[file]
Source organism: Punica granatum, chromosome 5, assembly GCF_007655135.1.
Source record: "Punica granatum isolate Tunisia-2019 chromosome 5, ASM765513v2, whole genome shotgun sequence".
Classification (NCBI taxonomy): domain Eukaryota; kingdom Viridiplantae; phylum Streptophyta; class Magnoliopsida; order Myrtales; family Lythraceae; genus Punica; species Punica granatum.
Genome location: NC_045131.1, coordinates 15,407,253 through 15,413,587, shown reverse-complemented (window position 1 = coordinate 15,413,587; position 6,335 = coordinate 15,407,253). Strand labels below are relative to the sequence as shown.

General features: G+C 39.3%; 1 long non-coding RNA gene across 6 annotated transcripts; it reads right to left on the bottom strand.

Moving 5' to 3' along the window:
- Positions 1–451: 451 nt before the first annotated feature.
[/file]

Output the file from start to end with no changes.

Source organism: Punica granatum, chromosome 5, assembly GCF_007655135.1.
Source record: "Punica granatum isolate Tunisia-2019 chromosome 5, ASM765513v2, whole genome shotgun sequence".
Classification (NCBI taxonomy): domain Eukaryota; kingdom Viridiplantae; phylum Streptophyta; class Magnoliopsida; order Myrtales; family Lythraceae; genus Punica; species Punica granatum.
Genome location: NC_045131.1, coordinates 15,407,253 through 15,413,587, shown reverse-complemented (window position 1 = coordinate 15,413,587; position 6,335 = coordinate 15,407,253). Strand labels below are relative to the sequence as shown.

General features: G+C 39.3%; 1 long non-coding RNA gene across 6 annotated transcripts; it reads right to left on the bottom strand.

Moving 5' to 3' along the window:
- Positions 1–451: 451 nt before the first annotated feature.